Both Underwood and Clark put up their best yardage totals of the season in Sunday’s game.  Underwood set single-game career highs with five catches for 77 yards while Clark added four for 65.  Underwood continues to stretch the field, with an average of 15.3 yards on his 20 catches in 2012, plus two touchdowns, and Clark is simply becoming more and more involved in the offense every week.  The former Colts tight end has 22 catches for 239 yards and three touchdowns in the last six games.

Underwood actually had to wait a while to get his shot with the Buccaneers this season.  He was waived on the final roster cutdown but then brought back in Week Three.  He played sparingly at Dallas just after returning but then essentially took over the #3 receiver role from the next week forward.  His catches and yards have fluctuated from week to week, based largely on how the opposing defense is approaching the Bucs’ suddenly robust offense, but he’s more than pleased with his role.

“It’s a game-to-game thing,” said Underwood.  “One game you might have five catches, one game you might have one.  It’s all about doing what’s going to help the team.  When the ball comes your way as a receiver you just try to make the play whenever you can.”

Underwood was actually Freeman’s most targeted receiver against Atlanta, with nine footballs thrown his way as compared to the seven in Jackson’s direction (which produced five catches and 96 yards).  The Falcons were clearly focused on slowing down Martin, and they have been strong against opposing team’s top two receivers for much of the season.  It wasn’t difficult to predict that Freeman would have to look to Underwood and Clark a bit more, and fortunately they both delivered.  For the most part, however, Underwood believes it’s the Bucs’ offense that can and should be dictating the action in most cases.

“Hats off to Atlanta,” he said.  “They did a great job against the run.  We’d been running the ball fairly well the last few weeks.  But they played very well.  They’re a good group – they don’t have that record for no reason.  But as an offense, we control a lot.  So we’re going to correct the mistakes and just get ready for Denver.”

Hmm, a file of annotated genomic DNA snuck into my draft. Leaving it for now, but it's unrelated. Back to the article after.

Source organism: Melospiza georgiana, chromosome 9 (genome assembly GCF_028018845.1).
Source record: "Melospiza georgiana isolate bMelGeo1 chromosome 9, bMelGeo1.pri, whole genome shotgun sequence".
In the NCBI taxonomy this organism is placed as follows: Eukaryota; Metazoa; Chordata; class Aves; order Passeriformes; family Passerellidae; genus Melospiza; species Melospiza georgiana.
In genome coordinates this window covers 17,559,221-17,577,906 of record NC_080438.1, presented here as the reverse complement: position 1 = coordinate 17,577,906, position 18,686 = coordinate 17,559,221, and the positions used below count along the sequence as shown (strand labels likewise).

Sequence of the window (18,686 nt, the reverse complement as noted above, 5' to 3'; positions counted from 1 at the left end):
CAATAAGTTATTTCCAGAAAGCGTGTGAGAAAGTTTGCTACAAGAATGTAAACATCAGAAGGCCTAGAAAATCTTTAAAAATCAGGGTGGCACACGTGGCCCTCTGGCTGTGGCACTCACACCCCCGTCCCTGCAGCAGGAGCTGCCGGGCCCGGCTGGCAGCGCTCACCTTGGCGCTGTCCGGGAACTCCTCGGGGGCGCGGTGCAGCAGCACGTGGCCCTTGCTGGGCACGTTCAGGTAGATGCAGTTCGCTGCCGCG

Underwood understands that any game can hinge on a single play, or a small handful of key moments.  He also knows that, as deep as the Bucs’ talent is on offense now, he might be the one called on to make one of those plays.

“There’s a fine line between winning and losing,” he said.  “You just have to execute.  Especially when the stakes are high, you’ve just go to execute.  That’s what it’s all about.  That could be the difference between winning and losing.”

Clark Trying to Prove Himself All Over Again

In 2009, in his last 16-game season with the Indianapolis Colts, Dallas Clark caught 100 passes for 1,106 yards and 10 touchdowns, making him just the second tight end in NFL history to hit double digits in receptions in a single season.

That same season, Tony Gonzalez was in his first season with the Atlanta Falcons after building a Hall of Fame resume over a dozen seasons in Kansas City.  Gonzalez, of course, was the first NFL tight end to hit 100 receptions in a season, having caught 102 in 2004.  Coming off two straight 1,000-yard campaigns for the Chiefs, Gonzalez kept right on rolling in Atlanta with 83 grabs for 867 yards and six touchdowns.

For Clark, the next two seasons were marred by injuries and he caught a total of 71 passes in 2010-11 before the Colts initiated a massive roster turnover that also saw the departure of QB Peyton Manning.  Gonzalez remained very productive during those two years but at 36 entering this season has dealt with the retirement question for years.  In fact, he has stated that he is likely to hang up the cleats after this season.

But time seems to be standing still for two of the most prolific tight ends of the last generation.  Gonzalez, who is the first tight end in NFL history with 100 touchdown catches, is second only to Dallas’ Jason Witten at the position in receptions this year, with 64.  Clark doesn’t have that level of production his first year with a new team, but over the last five games he has suddenly emerged as an important part of the offense.  In that span, he has 18 catches for 174 yards and three touchdowns. Continue reading